Flatirons approved to move forward with school, church – Broomfield Enterprise

Flatirons Community Church in Lafayette has been approved to build a 180,000-square-foot campus in Broomfield that will include a K-12 school and a church.

Flatirons Community Church in Lafayette has been approved to build a 180,000-square-foot campus in Broomfield that will include a K-12 school and a church. (Paul Aiken / Staff Photographer)

Final plat approval of a new K-12 private school and church by Broomfield City Council Tuesday night brought loud cheers from members of the Flatirons Community Church.

Broomfield officials unanimously voted in favor of the move, which allows the Lafayette church to break ground on the approximately 180,000-square-foot building at the southeast corner of I-25 and County Road 8, which essentially is an extension of Erie Parkway as it traverses eastward of I-25.

The school is expected to open in 2020.

Since the property is more than two and a half miles from current Broomfield water and sanitary sewer service, council was also asked to approve an agreement between the city and Central Weld County Water District and St. Vrain Sanitation District. Agreements with both groups were considered alongside the use by special review the church underwent with the city.

Three oil and gas wells in Weld County are more than 500 feet to the southwest and north of the school building, which distance meets Broomfield’s city requirements. Church officials have said they determined the nearby oil and gas operations pose a negligible risk for the students and faculty, backed by air studies they have conducted.

Paul Brunner, executive pastor at Flatirons Community Church, walked council through the precautions the school has in place to notify parents and faculty of potential oil and gas hazards.

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“We’re going to provide, every semester, this letter of informed consent for families of the kids there and for the faculty, too,” Brunner said. “It just explains what they’re stepping into — the potential hazards of these wells and taking on the risk of having their kids apart of that school.”

He wanted to go over precautions in light of council concern with setbacks since council has “worked diligently with the reverse setback,” which council discussed most recently at a Jan. 15 study session.

The school also will have a sign posted outside the building with similar safety information for visitors to the campus.

Playing fields also are part of the plan and something Mayor Randy Ahrens brought up in comments when asking about shared use with the city. Brunner said the church and city haven’t come to an agreement, but since Flatirons wants to be part of the community, it would consider an arrangement.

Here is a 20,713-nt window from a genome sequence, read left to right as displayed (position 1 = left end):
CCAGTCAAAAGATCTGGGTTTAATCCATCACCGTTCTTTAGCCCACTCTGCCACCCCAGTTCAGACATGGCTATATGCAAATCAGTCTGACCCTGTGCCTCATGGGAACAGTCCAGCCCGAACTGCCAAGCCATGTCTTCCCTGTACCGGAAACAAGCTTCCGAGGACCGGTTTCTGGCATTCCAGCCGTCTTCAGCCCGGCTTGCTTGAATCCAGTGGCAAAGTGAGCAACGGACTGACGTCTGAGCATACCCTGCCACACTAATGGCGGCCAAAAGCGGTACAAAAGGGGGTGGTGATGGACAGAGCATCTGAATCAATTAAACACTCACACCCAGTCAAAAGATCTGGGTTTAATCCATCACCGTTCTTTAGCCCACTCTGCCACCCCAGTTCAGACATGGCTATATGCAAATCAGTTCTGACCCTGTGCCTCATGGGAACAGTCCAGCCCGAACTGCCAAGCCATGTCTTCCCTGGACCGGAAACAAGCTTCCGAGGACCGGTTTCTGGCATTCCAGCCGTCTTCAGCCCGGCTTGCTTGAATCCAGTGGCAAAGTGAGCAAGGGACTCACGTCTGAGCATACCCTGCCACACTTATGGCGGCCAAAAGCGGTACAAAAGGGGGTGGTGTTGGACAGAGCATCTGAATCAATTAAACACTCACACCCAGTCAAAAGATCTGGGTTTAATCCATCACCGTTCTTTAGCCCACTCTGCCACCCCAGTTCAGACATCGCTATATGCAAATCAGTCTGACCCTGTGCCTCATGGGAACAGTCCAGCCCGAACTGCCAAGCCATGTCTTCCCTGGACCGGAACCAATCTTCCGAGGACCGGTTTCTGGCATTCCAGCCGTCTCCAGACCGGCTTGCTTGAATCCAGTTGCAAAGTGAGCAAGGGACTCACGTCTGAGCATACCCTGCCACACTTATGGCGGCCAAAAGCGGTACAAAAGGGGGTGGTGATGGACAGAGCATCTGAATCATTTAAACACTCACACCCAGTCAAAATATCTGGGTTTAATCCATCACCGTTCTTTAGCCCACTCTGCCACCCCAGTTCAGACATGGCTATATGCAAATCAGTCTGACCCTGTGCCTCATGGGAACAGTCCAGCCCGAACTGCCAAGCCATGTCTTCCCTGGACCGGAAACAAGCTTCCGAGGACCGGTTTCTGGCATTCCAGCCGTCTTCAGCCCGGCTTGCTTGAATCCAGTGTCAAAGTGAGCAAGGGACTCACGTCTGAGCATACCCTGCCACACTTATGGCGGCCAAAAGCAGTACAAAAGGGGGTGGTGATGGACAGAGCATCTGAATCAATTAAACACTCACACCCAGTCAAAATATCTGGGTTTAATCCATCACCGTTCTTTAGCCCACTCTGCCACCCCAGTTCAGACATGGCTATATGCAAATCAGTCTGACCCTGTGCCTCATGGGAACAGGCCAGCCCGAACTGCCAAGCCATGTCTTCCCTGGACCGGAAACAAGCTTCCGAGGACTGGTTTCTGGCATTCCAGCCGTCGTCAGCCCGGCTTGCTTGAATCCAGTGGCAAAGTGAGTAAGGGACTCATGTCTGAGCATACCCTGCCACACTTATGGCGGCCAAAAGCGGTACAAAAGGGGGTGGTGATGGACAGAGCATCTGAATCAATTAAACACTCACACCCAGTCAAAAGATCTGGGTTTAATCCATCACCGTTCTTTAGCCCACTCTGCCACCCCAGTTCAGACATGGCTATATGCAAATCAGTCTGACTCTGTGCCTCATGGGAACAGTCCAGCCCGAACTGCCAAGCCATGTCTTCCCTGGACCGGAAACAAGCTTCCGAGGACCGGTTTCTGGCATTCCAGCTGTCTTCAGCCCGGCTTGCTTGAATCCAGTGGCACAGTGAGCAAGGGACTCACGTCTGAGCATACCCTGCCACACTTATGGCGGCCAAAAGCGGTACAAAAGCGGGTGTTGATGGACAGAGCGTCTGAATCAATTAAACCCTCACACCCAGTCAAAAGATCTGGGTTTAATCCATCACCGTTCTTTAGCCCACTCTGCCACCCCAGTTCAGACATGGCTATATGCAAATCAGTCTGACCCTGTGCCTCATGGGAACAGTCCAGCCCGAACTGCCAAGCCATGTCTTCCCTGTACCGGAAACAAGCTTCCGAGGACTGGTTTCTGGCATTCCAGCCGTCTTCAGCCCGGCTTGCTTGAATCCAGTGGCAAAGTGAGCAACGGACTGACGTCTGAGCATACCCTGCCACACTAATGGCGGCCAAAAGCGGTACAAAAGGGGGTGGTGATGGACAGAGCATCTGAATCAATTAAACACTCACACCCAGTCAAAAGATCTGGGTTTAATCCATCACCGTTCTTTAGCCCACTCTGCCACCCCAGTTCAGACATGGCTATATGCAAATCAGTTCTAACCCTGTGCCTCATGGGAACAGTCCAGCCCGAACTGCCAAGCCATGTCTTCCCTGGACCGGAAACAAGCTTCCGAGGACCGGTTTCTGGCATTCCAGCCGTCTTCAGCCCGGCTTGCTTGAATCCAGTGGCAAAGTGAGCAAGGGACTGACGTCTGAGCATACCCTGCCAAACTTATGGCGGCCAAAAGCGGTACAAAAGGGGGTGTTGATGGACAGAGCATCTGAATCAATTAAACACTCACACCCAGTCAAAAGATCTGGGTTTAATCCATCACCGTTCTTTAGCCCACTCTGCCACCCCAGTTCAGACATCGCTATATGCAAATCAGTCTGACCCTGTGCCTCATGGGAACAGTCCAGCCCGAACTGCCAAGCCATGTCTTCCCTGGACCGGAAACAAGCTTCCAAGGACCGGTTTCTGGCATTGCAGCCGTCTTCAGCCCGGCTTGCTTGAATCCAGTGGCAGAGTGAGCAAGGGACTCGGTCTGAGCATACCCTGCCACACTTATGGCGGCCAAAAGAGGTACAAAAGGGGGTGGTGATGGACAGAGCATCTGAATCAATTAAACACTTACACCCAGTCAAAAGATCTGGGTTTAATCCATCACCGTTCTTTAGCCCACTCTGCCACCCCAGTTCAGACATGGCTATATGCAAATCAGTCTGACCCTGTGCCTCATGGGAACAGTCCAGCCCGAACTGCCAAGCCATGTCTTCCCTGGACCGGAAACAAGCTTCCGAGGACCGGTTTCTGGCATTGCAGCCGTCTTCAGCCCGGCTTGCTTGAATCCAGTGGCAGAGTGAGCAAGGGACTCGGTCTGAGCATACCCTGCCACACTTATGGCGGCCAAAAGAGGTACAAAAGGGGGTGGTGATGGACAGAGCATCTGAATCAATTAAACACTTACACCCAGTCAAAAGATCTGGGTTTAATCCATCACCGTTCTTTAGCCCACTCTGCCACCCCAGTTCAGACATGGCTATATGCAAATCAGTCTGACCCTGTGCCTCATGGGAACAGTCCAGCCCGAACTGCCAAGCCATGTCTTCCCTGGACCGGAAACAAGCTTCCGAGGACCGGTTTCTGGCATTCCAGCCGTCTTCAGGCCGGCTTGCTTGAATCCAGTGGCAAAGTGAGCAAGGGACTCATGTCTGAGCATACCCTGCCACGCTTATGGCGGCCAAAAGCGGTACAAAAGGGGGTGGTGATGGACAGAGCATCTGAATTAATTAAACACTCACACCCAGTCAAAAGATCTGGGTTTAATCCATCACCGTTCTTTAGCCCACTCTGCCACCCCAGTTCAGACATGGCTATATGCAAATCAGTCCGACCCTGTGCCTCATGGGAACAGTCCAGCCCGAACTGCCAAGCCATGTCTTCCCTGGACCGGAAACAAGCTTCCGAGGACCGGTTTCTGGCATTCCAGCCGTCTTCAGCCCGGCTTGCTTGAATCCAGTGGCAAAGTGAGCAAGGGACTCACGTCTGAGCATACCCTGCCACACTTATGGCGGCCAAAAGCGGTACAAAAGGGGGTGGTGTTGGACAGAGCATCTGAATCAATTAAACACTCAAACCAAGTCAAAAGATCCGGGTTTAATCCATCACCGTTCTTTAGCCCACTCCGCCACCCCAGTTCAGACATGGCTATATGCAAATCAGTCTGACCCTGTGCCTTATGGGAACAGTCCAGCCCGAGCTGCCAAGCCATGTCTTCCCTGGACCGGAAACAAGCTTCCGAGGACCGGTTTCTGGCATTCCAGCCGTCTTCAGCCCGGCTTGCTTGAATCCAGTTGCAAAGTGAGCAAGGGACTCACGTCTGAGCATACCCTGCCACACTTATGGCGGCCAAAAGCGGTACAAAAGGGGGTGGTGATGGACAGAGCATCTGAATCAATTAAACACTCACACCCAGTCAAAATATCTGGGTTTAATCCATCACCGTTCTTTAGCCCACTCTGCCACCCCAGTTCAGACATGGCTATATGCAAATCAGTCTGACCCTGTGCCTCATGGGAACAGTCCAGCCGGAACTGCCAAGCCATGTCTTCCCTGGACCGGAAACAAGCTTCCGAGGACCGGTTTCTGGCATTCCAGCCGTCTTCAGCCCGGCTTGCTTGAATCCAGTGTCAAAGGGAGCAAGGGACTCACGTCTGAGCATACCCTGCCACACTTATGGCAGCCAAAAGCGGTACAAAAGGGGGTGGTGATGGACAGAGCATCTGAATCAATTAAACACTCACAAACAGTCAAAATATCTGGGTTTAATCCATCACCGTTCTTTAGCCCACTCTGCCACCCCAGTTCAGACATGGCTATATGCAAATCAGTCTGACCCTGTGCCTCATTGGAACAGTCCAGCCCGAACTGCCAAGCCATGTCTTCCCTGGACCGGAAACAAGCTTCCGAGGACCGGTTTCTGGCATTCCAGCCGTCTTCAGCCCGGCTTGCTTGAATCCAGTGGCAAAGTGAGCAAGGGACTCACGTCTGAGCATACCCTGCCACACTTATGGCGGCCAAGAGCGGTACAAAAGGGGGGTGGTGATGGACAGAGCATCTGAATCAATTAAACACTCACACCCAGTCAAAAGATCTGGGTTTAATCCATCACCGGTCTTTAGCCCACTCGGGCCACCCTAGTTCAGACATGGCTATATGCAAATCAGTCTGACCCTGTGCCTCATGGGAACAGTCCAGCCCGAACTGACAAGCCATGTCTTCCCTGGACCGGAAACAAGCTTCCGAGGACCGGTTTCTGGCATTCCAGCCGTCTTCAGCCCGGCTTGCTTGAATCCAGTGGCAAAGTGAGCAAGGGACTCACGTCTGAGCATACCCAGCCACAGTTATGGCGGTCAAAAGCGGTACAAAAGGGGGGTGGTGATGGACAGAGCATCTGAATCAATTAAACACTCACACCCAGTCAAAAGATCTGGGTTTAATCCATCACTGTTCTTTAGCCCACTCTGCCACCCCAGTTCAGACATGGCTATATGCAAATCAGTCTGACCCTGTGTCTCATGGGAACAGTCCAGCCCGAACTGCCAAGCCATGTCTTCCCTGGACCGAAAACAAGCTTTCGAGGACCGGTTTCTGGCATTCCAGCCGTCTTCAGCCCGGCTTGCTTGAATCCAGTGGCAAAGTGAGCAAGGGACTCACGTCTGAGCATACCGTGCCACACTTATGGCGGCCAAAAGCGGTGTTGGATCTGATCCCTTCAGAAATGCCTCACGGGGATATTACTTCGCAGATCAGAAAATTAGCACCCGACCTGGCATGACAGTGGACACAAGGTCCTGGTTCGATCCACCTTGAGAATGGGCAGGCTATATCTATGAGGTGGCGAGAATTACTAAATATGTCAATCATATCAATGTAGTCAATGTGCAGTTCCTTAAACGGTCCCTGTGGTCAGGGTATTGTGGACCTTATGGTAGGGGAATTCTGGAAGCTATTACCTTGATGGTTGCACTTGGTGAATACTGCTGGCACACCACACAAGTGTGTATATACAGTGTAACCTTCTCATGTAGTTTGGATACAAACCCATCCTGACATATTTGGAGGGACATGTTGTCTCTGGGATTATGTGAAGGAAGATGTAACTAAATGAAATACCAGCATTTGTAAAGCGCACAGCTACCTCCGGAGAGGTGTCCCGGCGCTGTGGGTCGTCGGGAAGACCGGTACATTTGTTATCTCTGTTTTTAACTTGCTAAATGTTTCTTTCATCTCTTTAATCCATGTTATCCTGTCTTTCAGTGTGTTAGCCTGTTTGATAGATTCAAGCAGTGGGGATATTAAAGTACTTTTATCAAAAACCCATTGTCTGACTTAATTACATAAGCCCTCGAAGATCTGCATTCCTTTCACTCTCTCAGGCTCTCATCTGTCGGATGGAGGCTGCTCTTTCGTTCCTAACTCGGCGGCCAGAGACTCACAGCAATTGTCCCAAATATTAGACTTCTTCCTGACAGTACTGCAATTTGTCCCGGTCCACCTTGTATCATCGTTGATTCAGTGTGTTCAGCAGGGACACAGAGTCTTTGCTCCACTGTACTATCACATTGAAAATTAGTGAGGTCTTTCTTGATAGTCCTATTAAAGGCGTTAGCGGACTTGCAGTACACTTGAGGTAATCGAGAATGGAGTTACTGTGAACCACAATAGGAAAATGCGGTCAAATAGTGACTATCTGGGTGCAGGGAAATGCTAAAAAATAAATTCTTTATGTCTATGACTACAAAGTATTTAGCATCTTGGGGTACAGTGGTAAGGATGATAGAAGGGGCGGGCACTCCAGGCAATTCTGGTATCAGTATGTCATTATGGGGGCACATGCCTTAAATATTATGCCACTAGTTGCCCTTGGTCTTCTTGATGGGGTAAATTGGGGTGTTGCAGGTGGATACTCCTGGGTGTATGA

About 40 people came to support the project, including a few parents of future students who were pleased with the church’s safety findings and appreciated the transparency they’ve exhibited. The fact the wells have already been drilled, and are processed at a different site because of the closed-loop system in place, also assuaged fears.

Petroleum engineer John Herring, who lives in Lafayette, offered to answer council questions and talked about how the wells in question were drilled four years ago.

He said no company has tried to re-frack in horizontal wells in the Wattenberg gas field. Some have tried with vertical wells, he said, but without much success.

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Since the majority of oil is extracted during the original fracking, and taking into consideration thousands of acres yet to be drilled in Colorado, he predicted oil and gas companies will be spending the next 10 to 20 years not worrying about re-fracking old sites.

Ward 5 Councilwoman Guyleen Castriotta said she wasn’t sure she could support the resolutions if this was a public school, but since families seemed to be behind the project, she voted in favor.

Ward 4 Councilwoman Kimberly Groom asked about evacuation plans and urged school officials to follow-through with how they would react in an oil and gas emergency instead of retrofitting a plan later.

When all phases are complete, Flatirons expects student population around 1,100 students. The school is proposed to be built in phases with the first phase housing middle school students, the second phase high school students, and the final phase will be for elementary level students.

Flatirons Academy is purchasing property from the Roland Bury Estate. The property was originally in Weld County until 2001 when it was annexed into Broomfield.

Jennifer Rios: 303-473-1361, riosj@broomfieldenterprise.com or Twitter.com/Jennifer_Rios



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